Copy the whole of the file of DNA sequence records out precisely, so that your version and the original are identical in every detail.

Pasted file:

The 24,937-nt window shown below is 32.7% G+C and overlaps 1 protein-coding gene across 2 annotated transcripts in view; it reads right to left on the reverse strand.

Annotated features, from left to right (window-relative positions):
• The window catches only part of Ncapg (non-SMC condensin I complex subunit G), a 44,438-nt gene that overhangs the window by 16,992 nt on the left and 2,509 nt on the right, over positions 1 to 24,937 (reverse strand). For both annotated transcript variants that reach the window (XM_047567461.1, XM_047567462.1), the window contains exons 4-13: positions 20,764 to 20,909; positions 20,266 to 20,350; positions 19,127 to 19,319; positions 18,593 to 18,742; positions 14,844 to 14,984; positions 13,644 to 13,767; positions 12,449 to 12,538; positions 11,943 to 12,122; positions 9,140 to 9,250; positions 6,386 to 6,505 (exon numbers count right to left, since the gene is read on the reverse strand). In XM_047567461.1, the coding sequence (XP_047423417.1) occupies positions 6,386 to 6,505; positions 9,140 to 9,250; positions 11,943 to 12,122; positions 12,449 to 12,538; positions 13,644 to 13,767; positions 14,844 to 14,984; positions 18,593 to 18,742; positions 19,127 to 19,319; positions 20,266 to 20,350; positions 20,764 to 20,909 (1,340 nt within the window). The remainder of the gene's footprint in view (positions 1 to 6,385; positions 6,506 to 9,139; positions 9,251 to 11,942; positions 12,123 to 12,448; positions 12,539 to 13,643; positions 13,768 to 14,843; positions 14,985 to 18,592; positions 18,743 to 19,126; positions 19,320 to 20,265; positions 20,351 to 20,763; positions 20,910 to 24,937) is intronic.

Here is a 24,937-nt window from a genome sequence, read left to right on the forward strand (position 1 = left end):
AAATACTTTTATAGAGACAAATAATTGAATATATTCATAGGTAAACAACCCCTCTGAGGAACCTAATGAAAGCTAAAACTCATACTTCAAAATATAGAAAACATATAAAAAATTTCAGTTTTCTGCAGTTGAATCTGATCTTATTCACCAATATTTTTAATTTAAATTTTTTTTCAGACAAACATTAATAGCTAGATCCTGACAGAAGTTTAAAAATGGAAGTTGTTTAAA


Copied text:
The 24,937-nt window shown below is 32.7% G+C and overlaps 1 protein-coding gene across 2 annotated transcripts in view; it reads right to left on the reverse strand.

Annotated features, from left to right (window-relative positions):
• The window catches only part of Ncapg (non-SMC condensin I complex subunit G), a 44,438-nt gene that overhangs the window by 16,992 nt on the left and 2,509 nt on the right, over positions 1 to 24,937 (reverse strand). For both annotated transcript variants that reach the window (XM_047567461.1, XM_047567462.1), the window contains exons 4-13: positions 20,764 to 20,909; positions 20,266 to 20,350; positions 19,127 to 19,319; positions 18,593 to 18,742; positions 14,844 to 14,984; positions 13,644 to 13,767; positions 12,449 to 12,538; positions 11,943 to 12,122; positions 9,140 to 9,250; positions 6,386 to 6,505 (exon numbers count right to left, since the gene is read on the reverse strand). In XM_047567461.1, the coding sequence (XP_047423417.1) occupies positions 6,386 to 6,505; positions 9,140 to 9,250; positions 11,943 to 12,122; positions 12,449 to 12,538; positions 13,644 to 13,767; positions 14,844 to 14,984; positions 18,593 to 18,742; positions 19,127 to 19,319; positions 20,266 to 20,350; positions 20,764 to 20,909 (1,340 nt within the window). The remainder of the gene's footprint in view (positions 1 to 6,385; positions 6,506 to 9,139; positions 9,251 to 11,942; positions 12,123 to 12,448; positions 12,539 to 13,643; positions 13,768 to 14,843; positions 14,985 to 18,592; positions 18,743 to 19,126; positions 19,320 to 20,265; positions 20,351 to 20,763; positions 20,910 to 24,937) is intronic.

Here is a 24,937-nt window from a genome sequence, read left to right on the forward strand (position 1 = left end):
AAATACTTTTATAGAGACAAATAATTGAATATATTCATAGGTAAACAACCCCTCTGAGGAACCTAATGAAAGCTAAAACTCATACTTCAAAATATAGAAAACATATAAAAAATTTCAGTTTTCTGCAGTTGAATCTGATCTTATTCACCAATATTTTTAATTTAAATTTTTTTTCAGACAAACATTAATAGCTAGATCCTGACAGAAGTTTAAAAATGGAAGTTGTTTAAA